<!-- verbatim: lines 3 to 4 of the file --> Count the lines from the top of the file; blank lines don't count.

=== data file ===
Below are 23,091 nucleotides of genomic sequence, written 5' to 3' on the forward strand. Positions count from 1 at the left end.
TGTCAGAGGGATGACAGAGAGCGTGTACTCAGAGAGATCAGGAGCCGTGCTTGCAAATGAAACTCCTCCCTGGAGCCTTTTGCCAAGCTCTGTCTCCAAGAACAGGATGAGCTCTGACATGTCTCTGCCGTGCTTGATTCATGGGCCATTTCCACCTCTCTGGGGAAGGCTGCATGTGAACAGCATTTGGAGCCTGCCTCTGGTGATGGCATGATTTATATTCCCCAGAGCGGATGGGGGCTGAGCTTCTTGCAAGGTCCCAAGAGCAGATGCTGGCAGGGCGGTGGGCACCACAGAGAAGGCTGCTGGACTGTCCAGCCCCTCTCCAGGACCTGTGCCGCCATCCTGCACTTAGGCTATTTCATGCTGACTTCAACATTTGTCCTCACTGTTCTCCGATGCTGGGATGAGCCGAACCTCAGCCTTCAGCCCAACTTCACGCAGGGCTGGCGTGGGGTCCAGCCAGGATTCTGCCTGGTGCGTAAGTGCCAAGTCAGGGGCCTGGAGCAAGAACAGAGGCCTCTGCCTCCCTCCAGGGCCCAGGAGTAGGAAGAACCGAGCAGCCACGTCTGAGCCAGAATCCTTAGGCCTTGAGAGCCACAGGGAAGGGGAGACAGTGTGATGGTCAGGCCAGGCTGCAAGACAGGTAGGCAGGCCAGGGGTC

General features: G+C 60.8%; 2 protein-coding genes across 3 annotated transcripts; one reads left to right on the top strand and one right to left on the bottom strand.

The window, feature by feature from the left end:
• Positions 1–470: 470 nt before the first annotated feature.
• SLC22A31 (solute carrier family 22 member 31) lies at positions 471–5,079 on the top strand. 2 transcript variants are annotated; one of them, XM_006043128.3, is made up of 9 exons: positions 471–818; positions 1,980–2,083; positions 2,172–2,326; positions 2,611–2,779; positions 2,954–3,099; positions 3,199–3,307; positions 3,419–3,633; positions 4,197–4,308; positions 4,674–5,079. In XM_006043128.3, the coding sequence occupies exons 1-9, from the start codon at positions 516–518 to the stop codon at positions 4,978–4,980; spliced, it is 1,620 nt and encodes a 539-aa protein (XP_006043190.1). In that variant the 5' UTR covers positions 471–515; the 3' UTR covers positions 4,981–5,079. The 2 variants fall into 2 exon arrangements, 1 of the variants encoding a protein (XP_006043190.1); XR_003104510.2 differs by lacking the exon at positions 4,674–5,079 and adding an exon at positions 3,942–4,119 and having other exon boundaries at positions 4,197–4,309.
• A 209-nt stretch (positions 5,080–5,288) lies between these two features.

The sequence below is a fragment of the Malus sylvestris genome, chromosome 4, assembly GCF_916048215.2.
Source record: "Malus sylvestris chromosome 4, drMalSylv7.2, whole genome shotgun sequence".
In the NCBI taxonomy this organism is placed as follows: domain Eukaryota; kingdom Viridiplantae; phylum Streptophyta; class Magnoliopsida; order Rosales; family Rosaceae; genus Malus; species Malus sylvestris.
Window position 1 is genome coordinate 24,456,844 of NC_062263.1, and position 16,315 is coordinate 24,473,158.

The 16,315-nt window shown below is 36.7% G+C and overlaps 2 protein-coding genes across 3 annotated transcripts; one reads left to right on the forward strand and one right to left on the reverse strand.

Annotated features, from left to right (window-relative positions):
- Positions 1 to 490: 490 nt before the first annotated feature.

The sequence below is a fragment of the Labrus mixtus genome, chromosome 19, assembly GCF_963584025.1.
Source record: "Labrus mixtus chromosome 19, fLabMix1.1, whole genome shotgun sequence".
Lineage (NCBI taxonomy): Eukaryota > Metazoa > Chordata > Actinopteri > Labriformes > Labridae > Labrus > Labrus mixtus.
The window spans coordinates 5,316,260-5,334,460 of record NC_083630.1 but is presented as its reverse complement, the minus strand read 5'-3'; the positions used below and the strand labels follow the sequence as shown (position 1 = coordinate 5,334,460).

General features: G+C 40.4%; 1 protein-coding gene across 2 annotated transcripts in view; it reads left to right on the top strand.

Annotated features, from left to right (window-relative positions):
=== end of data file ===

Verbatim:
General features: G+C 60.8%; 2 protein-coding genes across 3 annotated transcripts; one reads left to right on the top strand and one right to left on the bottom strand.

The window, feature by feature from the left end: